(Image: Philip Spechler, M.A., University of Vermont doctoral student)
The National Institutes of Health (NIH) announced December 3, 2018 that enrollment for the landmark Adolescent Brain Cognitive Development (ABCD) Study is now complete and, in early 2019, scientists will have access to baseline data from all ABCD Study participants.
There are over 11,874 youth, ages 9-10, participating in the study at 21 research sites around the country, including the University of Vermont (UVM). Participants include 577 Vermont youth and 2,100 young people who are twins or triplets. All will be followed through to young adulthood during this ten-year study.
The ABCD Study’s aim is to increase understanding of environmental, social, genetic, and other biological factors that affect brain and cognitive development and can enhance or disrupt a young person’s life trajectory. The study is supported by ten NIH institutes and offices, as well as the Centers for Disease Control and Prevention and other federal partners.
The study will use advanced neuroimaging to observe brain development in children throughout adolescence, while tracking social, behavioral, physical and environmental factors that may affect brain development and other health outcomes.
Anonymized study data are being made available to the broad research community on a regular basis. This will allow scientists to analyze data and ask novel questions that were not even anticipated in the original study planning. Offering these data while the study is in progress means that both ABCD investigators and non-ABCD researchers will have access to the datasets to pursue their own research interests.
There are many health topics that are of interest to researchers, policy makers, educators, parents, and the participants themselves, which scientists can now study using the baseline assessment data. These data can then be tracked over time and used to make predictions as youth develop and are shaped by their life experiences. Scientists can look at brain characteristics associated with impulsive action or early psychopathology; the impact of health behaviors (e.g., sleep, physical activity) on cognitive and brain development; or traits associated with media use, including screen time exposure. For example, a recent study by ABCD investigators showed associations between differing amounts and kinds of screen time (e.g., video games vs. social media) and different structural brain characteristics, psychological traits, and cognitive function. Scientists will be able to follow participants over time to understand how media use will influence a person’s development, underscoring the unique opportunity provided by the ABCD study.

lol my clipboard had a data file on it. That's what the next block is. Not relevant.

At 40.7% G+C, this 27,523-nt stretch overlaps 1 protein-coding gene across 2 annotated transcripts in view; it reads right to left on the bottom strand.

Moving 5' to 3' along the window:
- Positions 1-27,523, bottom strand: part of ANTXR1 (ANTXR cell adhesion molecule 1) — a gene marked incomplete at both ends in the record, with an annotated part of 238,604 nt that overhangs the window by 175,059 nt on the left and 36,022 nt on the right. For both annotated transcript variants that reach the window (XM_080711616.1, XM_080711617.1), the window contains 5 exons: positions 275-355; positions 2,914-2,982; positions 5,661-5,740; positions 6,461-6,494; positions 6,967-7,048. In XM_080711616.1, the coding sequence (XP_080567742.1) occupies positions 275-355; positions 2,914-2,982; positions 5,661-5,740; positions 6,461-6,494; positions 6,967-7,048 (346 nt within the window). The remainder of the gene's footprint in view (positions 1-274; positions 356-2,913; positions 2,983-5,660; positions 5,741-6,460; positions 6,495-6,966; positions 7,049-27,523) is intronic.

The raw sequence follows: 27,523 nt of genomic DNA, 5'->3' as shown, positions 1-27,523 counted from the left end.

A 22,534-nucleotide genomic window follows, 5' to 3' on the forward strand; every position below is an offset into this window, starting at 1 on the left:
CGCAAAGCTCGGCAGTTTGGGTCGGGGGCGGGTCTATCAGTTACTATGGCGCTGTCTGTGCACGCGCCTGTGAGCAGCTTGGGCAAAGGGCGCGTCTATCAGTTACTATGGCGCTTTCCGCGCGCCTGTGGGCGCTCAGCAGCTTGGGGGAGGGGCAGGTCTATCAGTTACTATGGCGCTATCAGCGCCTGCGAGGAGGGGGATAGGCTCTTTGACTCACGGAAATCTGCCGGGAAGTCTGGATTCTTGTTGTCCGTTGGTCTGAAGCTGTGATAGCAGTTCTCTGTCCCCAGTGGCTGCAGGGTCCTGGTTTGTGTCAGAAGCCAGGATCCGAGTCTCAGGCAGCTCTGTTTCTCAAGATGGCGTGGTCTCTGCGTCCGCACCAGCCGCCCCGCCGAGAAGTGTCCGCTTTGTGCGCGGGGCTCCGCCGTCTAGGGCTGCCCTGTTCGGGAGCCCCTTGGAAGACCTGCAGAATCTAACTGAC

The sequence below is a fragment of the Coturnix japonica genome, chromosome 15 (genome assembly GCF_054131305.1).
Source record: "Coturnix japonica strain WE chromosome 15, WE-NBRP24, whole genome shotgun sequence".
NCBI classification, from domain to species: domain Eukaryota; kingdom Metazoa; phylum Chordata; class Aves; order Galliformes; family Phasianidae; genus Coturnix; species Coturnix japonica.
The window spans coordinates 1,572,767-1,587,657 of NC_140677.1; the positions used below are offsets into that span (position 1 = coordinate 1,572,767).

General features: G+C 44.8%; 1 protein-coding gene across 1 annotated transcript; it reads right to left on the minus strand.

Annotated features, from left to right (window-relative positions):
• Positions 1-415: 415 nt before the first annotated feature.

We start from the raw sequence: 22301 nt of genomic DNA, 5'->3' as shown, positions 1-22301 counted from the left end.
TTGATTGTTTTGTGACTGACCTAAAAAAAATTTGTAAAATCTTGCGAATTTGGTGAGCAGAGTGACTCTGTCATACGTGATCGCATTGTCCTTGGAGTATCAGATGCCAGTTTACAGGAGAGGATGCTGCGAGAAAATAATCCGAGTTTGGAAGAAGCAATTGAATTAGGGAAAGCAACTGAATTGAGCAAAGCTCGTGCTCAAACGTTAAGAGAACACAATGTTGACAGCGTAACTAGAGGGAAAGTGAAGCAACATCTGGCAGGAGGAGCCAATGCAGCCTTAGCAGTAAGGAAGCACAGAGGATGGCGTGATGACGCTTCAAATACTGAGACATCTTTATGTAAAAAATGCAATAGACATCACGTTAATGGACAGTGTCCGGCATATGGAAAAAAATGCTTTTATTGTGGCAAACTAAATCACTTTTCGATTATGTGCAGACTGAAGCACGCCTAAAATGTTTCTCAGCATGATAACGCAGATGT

Similarly, researchers can look at risk and resilience factors for mental illness and substance use, including genetics, family history, traits such as impulsivity, and exposure to positive and negative environmental events. With longitudinal data, the developmental trajectories of the participants can be tracked to better understand these complex relationships, and eventually to improve prevention or mitigate risks for adverse outcomes.
Additional data from the first 4,500 children enrolled in the study were released last month, and data from the full participant cohort (11,874) will be available in early 2019. In addition, scientists will be able to access a new tool through the NIMH Data Archive — the Data Exploration and Analysis Portal (DEAP). DEAP will facilitate analysis of the ABCD data, allowing users to analyze the data online without downloading them, while providing appropriate statistical models and tools that take advantage of the ABCD Study design. DEAP will enhance the ability of researchers to address myriad questions related to adolescent development.
Researchers interested in accessing these data can visit the NIMH Data Archive. As findings are published in various journals by both ABCD investigators and other scientists, study coordinators will continue to post information on the study website at https://abcdstudy.org.
In Vermont, the study is being co-led by Alexandra Potter, Ph.D., associate professor of psychiatry, and Hugh Garavan, Ph.D., professor of psychiatry, at UVM’s Larner College of Medicine. They and their colleagues, who include 12 UVM undergraduate students serving as part-time research assistants, recruited participants from 39 schools across the state.
(This release was adapted with permission from a news release produced by the Public Information and Liaison Branch of the Office of Science Policy and Communications at the NIH's National Institute on Drug Abuse.)